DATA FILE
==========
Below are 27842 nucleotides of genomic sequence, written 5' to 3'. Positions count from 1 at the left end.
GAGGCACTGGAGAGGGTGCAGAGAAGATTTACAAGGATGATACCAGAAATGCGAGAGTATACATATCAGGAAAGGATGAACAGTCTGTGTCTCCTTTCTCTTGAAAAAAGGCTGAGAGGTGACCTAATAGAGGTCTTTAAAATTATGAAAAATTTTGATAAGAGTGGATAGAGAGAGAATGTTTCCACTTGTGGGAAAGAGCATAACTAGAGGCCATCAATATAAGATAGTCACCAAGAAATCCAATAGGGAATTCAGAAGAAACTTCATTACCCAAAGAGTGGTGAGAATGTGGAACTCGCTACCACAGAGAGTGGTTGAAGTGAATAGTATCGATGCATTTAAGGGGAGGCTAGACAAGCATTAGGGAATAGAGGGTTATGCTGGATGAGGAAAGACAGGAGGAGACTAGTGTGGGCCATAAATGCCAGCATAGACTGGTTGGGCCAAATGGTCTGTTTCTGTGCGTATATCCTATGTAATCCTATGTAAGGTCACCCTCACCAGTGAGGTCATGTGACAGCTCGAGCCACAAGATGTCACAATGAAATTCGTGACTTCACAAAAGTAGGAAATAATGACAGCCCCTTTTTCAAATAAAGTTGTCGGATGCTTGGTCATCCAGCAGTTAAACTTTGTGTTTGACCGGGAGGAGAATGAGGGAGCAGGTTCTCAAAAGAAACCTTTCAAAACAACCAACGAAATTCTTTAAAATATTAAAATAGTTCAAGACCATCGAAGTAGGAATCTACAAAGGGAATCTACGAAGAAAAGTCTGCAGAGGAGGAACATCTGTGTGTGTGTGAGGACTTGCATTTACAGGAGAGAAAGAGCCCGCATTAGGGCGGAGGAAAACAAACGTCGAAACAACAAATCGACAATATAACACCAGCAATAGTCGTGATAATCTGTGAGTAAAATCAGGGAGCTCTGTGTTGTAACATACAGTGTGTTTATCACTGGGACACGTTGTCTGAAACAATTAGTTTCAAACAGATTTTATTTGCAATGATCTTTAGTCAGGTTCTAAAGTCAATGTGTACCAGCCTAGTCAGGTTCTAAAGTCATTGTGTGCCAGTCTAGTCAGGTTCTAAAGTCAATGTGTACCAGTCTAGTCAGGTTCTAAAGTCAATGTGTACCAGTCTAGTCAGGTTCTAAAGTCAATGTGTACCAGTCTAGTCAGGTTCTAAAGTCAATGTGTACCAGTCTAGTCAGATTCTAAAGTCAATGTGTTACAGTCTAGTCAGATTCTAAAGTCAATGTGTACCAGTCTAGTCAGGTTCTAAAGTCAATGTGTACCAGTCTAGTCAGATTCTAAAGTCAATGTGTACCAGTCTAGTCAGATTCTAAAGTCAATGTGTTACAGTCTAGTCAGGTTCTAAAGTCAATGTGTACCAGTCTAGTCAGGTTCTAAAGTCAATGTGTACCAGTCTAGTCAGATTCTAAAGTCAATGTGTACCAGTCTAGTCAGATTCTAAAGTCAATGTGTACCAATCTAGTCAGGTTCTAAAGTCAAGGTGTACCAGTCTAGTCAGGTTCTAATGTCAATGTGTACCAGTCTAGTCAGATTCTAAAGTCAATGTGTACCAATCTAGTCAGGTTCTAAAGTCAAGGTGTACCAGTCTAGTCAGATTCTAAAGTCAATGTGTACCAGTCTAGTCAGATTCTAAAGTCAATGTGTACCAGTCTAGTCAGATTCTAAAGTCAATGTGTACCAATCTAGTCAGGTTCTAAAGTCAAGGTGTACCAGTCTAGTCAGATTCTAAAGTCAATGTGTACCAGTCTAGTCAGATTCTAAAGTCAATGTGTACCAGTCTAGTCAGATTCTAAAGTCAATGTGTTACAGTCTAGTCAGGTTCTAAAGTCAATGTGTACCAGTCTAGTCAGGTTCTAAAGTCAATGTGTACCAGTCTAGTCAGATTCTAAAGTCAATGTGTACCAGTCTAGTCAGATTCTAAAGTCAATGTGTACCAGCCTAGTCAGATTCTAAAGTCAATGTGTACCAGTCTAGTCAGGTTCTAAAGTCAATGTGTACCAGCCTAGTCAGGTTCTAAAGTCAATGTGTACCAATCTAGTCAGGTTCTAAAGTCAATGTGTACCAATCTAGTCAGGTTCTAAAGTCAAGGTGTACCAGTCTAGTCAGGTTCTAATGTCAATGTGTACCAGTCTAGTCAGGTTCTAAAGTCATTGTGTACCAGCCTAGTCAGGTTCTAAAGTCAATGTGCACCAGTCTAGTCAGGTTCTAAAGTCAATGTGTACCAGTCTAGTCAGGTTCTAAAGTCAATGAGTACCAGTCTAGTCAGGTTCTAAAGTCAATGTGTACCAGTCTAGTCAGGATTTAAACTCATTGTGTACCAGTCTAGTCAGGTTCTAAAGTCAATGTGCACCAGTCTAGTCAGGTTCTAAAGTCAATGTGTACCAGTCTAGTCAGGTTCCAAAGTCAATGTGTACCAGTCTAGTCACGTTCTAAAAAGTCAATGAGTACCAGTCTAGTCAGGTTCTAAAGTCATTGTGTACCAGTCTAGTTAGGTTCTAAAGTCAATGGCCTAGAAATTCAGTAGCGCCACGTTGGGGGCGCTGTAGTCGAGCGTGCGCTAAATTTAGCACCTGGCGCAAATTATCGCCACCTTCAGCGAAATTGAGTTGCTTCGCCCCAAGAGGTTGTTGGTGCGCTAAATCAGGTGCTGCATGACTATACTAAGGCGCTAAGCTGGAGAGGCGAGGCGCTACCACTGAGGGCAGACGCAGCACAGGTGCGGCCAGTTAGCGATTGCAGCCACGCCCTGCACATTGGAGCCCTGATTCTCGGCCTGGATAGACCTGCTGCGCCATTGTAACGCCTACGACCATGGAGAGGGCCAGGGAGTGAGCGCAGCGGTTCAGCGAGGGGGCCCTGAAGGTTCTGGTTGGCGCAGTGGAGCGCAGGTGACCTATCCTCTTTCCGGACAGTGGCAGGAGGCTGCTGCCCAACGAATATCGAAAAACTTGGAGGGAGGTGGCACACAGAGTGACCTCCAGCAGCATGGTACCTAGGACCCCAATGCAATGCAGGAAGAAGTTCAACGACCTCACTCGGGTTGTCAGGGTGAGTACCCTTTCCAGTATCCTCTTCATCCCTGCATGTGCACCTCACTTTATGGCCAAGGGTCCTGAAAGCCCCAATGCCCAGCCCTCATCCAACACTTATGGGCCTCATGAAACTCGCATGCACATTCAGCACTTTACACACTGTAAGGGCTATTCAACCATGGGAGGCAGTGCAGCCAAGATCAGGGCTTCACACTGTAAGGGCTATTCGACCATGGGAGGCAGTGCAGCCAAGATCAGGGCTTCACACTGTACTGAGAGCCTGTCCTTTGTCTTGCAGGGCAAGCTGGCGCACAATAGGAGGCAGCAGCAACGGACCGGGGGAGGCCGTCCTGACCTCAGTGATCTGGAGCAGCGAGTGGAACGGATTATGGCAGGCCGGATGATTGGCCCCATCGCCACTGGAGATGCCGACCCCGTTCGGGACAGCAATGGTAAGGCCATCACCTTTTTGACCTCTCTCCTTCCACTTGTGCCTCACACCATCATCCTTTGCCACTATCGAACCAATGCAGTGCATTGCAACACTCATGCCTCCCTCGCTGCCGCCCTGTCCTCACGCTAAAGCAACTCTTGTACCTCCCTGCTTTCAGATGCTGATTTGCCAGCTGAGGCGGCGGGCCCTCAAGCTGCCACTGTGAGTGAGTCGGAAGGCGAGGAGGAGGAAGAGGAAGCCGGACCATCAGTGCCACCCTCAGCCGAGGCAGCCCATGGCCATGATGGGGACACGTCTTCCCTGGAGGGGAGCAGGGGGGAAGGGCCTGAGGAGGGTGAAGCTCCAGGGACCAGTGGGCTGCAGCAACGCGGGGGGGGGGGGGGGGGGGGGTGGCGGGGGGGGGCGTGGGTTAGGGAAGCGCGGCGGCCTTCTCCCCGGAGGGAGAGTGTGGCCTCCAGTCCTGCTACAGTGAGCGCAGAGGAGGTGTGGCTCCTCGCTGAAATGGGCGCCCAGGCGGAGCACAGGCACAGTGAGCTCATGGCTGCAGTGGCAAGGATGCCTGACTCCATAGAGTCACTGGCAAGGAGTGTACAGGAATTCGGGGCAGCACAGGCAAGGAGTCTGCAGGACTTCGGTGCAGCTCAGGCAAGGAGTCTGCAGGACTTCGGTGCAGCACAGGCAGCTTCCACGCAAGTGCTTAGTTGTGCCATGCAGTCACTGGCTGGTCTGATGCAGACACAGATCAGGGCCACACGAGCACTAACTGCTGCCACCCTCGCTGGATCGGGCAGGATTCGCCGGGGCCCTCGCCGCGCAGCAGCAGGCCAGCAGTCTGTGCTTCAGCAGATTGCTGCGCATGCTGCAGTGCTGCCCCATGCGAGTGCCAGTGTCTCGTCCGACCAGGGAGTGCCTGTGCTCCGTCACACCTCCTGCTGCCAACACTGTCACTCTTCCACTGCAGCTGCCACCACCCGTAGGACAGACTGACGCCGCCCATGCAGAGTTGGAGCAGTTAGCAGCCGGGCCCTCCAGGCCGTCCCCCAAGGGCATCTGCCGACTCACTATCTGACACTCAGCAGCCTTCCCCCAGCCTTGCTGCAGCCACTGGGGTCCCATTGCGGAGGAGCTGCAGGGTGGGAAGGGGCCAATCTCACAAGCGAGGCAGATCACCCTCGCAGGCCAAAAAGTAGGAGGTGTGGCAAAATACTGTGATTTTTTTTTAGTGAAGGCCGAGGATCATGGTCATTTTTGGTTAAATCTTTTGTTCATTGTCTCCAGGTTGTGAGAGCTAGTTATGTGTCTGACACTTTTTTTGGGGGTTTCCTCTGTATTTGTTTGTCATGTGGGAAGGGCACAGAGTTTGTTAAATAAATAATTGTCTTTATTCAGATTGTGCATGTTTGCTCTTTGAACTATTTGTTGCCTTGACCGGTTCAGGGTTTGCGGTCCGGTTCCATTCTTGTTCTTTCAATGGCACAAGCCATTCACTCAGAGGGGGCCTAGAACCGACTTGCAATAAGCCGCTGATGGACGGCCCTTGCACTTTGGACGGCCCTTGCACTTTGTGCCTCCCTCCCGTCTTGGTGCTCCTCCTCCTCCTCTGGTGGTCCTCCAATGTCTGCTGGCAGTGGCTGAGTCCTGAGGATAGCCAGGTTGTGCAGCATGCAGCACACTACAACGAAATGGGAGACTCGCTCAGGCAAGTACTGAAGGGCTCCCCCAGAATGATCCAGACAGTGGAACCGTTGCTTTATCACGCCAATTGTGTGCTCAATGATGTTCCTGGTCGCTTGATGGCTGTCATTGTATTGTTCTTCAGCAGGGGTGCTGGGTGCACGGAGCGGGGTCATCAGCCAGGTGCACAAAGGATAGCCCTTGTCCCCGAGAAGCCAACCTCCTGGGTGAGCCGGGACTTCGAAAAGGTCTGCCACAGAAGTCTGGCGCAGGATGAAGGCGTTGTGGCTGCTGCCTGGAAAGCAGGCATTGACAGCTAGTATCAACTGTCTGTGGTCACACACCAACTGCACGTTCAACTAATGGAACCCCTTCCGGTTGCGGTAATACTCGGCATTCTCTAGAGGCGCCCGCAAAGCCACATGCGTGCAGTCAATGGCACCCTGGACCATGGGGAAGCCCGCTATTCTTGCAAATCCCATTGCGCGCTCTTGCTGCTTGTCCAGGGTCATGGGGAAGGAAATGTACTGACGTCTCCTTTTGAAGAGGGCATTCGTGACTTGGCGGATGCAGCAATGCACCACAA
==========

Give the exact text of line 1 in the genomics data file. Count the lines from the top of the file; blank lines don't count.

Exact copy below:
Below are 27842 nucleotides of genomic sequence, written 5' to 3'. Positions count from 1 at the left end.